Tag Archive | "Batik Loach (Mesonoemacheilus triangularis)"

Batik Loach (Mesonoemacheilus triangularis) Pair

Batik Loach (Mesonoemacheilus triangularis)

The Batik Loach (Mesonoemacheilus triangularis aka Nemacheilus triangularis) more commonly known to tropical fish keeping enthusiasts as the Zodiac Loach, is found in the Manimala river and the drainages of other river systems on both sides of the Western Ghats mountain range, in the states of Kerala and Tamil Nadu, India.   It is commonly found in almost all west flowing rivers and in some east flowing rivers in southern India.

Batik Loaches (Mesonoemacheilus triangularis) are found in clear, fast moving, highly oxygenated, heavily forested headwaters,  streams,  and smaller rivers of it’s range.  They prefer substrates of coarse sand, gravel, rocks, and large boulders that are layered with algae, diatoms, detritus, worms, small insects, and other microorganisms that they feed upon.

The flow rate of the streams that they live in can vary dramatically depending on the amount of rainfall the monsoon season generates.

Although Lagenandra and Blyxa spp. have been recorded in some of the lower altitude streams they have been collected in, aquatic plants are usually not present in their environment.

Batik Loach (Mesonoemacheilus triangularis) Pair

Batik Loach (Mesonoemacheilus triangularis) Pair

The Zodiac or Batik Loach has an elongated tan to light brown body covered with darker brown, oblong saddle or reticulated snake like markings edged in black on the dorsal areas, and a similar pattern above the plain ventral area, that extend the entire length of the fish.

Zodiac Loaches grow to a little over 3 inches in length, but are usually smaller in an aquarium environment.   Adult females grow slightly larger than males and have rounder bellies, especially when gravid.

When sexually mature, males develop thicker pectoral fins with rows of tubercles. They also possess a small sub-oribtal flap.

Mesonoemacheilus triangularis are best housed in a flowing stream or river biotope setup of at least 20 gallon capacity, with a substrate of sand, fine gravel, river rocks, some smooth boulders, and a few branches of driftwood arranged to form small crannies, caves, and shaded areas.    Plants are not necessary but Microsorum, Bolbitis, or Anubias spp. can be attached to the driftwood or rocks for aesthetic value.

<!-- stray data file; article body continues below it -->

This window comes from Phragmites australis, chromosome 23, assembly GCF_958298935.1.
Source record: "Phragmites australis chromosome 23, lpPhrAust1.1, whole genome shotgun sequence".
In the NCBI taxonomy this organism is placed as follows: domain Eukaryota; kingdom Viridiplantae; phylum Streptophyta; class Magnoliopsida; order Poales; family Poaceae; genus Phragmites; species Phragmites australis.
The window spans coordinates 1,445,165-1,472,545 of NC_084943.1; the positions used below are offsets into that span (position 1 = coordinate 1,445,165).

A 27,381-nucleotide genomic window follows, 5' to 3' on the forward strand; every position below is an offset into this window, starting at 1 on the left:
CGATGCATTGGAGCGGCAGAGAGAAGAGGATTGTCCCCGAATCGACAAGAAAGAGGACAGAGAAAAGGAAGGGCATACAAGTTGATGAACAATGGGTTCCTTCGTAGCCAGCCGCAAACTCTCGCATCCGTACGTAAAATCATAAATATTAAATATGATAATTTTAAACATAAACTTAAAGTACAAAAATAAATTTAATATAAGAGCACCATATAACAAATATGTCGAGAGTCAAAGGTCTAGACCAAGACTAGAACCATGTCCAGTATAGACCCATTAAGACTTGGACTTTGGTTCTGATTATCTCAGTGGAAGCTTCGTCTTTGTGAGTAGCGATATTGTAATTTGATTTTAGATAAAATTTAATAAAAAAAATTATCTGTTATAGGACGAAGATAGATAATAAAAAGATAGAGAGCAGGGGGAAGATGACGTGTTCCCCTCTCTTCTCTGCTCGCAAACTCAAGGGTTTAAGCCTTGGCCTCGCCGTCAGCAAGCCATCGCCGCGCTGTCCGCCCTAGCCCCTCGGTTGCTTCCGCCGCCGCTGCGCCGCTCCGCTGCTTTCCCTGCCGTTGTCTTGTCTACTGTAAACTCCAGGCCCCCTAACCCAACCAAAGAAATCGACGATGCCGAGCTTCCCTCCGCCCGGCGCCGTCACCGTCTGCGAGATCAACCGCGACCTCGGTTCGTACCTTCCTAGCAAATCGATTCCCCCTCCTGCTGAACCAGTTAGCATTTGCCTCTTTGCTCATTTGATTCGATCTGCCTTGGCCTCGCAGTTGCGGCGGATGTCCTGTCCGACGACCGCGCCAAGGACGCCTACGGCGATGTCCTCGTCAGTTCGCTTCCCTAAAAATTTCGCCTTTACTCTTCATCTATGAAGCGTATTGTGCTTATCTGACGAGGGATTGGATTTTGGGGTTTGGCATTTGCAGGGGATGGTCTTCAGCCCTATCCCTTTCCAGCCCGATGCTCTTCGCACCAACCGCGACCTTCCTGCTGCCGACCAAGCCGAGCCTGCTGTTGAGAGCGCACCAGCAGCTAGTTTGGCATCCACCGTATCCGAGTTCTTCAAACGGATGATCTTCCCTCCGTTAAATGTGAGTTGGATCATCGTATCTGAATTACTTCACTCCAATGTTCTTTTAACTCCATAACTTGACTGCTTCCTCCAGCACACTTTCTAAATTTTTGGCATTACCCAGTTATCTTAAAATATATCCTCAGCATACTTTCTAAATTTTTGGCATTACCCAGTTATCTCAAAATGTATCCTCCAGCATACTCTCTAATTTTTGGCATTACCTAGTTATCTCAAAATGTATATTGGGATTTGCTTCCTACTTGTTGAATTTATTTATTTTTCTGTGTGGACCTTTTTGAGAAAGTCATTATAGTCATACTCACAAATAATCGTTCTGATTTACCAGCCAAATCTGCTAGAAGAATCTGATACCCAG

Because they need highly oxygenated water to thrive, at least a couple of power heads with an air stone should be included with the filtration system to replicate the conditions they are found in.   A canister filtration system is highly recommended for this species.

Like all species that inhabit mountain streams, Batik Loaches are intolerant of accumulated wastes and require regular 30 to 50% water changes on a weekly basis to maintain the pristine water conditions they require.

Although a single species biotope system is recommended for Batik Loaches, they can be housed with other species found in the Panniyar river basin such as Hauludaria fasciata, Rasbora daniconius, Garra mcclellandi, Homaloptera santhamparaiensis, Tor khudree, Barilius bakeri, Devario aequipinnatus, etc.

When housed as a single species, they should be maintained in groups of at least 4 to 6 individuals to minimize potential aggressiveness.

To date, there has been only one instance of Mesonoemacheilus triangularis reproducing in an aquarium environment.

A pair that was removed from a community tank was moved into a 10 gallon aquarium with a hang on filter. The filter discharge was directed towards a plastic box filled with gravel, and spawning mops were placed into the tank.   The water temperature in the tank was recorded at 76°F .   The male developed reddish brown breeding colors on the lower body, but was found dead in the tank the following morning.

When another male was introduced into the tank the next day, mating occurred and hundreds of small clear, non-adhesive eggs were discovered in the spawning mop and on the base of the tank. When the parents were found eating the eggs, they were removed from the tank and the eggs hatched out approximately 24 hours later.   After hatching, the spawning mops, tub of gravel, and back filter were removed and replaced with a sponge filter.

After the yolk sacs were absorbed by the fry, they were fed a starter product until newly hatched baby brine shrimp could be consumed approximately 24 hours later.

The recorded breeding yielded approximately 500 saleable individuals.

In their natural habitat, Batik Loaches feed on small crustaceans, worms, small insects, zooplankton and small amounts of plant matter.   In an aquarium environment, they can be fed a quality flake food but they require regular feedings of live or frozen Daphnia, brine shrimp, bloodworms, etc. to keep them healthy and conditioned.

The Zodiac or Batik Loach (Mesonoemacheilus triangularis) is occasionally available to tropical fish keeping enthusiasts from specialty shops and online importers at quite reasonable prices.   Although on the IUCN Red list of threatened species as “least concern”, it’s habitat is threatened by widespread deterioration and transformation due to agricultural expansion.

Batik Loach (Mesonoemacheilus triangularis) Pair

Batik Loach (Mesonoemacheilus triangularis) Pair

 

 

 

 

 

 

 

Minimum Tank Size: 20 gallons
Care Level: Difficult
Temperament: Peaceful
Aquarium Hardiness: Hardy
Water Conditions: 65-78° F, gH 36-215 ppm, pH 6.0-7.5
Max. Size: 3.25″
Color Form: Tan, Brown, Black
Diet: Omnivore
Compatibility: Good community tank fish
Origin: Southern India
Family: Nemacheilidae
life span of about 8 years
Aquarist Experience Level: Advanced

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